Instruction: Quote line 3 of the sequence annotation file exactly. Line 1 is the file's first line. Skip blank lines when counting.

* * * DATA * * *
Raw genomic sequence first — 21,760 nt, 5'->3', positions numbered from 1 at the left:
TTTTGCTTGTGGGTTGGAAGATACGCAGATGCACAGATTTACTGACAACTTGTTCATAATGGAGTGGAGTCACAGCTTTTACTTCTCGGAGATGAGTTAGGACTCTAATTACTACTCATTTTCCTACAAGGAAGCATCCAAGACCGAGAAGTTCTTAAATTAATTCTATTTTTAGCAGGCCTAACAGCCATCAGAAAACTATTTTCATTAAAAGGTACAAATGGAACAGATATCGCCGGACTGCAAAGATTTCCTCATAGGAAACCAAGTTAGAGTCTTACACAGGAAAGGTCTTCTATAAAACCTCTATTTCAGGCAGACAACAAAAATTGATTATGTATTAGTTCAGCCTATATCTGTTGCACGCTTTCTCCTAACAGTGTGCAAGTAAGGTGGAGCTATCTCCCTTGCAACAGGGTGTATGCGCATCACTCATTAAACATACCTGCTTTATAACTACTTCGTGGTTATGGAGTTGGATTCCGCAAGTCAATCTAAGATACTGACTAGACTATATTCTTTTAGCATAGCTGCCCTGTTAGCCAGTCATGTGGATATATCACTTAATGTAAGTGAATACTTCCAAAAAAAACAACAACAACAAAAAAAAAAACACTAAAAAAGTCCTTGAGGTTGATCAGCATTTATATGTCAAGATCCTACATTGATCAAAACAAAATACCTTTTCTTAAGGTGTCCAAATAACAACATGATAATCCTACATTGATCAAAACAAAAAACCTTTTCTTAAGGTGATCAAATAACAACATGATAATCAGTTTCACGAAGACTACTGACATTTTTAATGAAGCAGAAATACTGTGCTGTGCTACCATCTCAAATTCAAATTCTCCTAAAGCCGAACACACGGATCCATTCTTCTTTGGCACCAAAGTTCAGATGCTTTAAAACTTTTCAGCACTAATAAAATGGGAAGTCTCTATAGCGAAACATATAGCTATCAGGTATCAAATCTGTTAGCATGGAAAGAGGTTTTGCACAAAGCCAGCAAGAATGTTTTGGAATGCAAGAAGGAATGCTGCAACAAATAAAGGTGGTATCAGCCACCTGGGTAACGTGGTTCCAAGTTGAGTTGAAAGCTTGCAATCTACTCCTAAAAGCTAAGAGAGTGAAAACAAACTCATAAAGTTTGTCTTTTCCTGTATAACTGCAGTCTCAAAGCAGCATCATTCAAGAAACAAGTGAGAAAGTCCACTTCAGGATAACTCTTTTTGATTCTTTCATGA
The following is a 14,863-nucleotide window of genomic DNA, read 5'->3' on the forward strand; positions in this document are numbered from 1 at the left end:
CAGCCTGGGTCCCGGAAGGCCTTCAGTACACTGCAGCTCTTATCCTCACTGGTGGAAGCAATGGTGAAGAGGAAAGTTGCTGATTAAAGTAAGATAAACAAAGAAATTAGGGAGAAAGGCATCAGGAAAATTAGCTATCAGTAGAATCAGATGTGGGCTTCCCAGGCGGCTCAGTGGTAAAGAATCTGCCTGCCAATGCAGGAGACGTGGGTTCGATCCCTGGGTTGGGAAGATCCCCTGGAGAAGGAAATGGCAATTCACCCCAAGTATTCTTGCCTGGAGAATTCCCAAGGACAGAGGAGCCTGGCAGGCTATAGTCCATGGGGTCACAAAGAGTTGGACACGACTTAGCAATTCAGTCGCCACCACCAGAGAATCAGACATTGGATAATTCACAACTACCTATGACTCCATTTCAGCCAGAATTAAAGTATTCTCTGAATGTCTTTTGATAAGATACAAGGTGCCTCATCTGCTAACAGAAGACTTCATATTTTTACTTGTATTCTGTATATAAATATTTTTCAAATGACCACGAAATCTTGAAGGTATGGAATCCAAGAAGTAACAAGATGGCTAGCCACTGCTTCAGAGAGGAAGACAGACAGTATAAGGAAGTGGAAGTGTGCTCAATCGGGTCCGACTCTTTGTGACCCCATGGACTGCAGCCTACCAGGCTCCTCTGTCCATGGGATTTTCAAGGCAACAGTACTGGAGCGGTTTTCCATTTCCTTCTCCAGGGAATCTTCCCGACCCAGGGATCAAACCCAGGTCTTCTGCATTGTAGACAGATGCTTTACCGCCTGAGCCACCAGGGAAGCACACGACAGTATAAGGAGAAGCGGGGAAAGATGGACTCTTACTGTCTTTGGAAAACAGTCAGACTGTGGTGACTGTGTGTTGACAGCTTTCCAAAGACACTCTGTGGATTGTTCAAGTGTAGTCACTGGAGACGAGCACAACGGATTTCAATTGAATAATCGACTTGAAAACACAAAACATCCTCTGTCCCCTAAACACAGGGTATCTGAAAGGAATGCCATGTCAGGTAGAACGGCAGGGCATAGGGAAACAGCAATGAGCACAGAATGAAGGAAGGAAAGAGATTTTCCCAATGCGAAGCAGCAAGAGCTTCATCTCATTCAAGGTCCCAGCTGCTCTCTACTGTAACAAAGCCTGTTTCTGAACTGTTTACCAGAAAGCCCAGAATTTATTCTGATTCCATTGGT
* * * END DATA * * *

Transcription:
The following is a 14,863-nucleotide window of genomic DNA, read 5'->3' on the forward strand; positions in this document are numbered from 1 at the left end: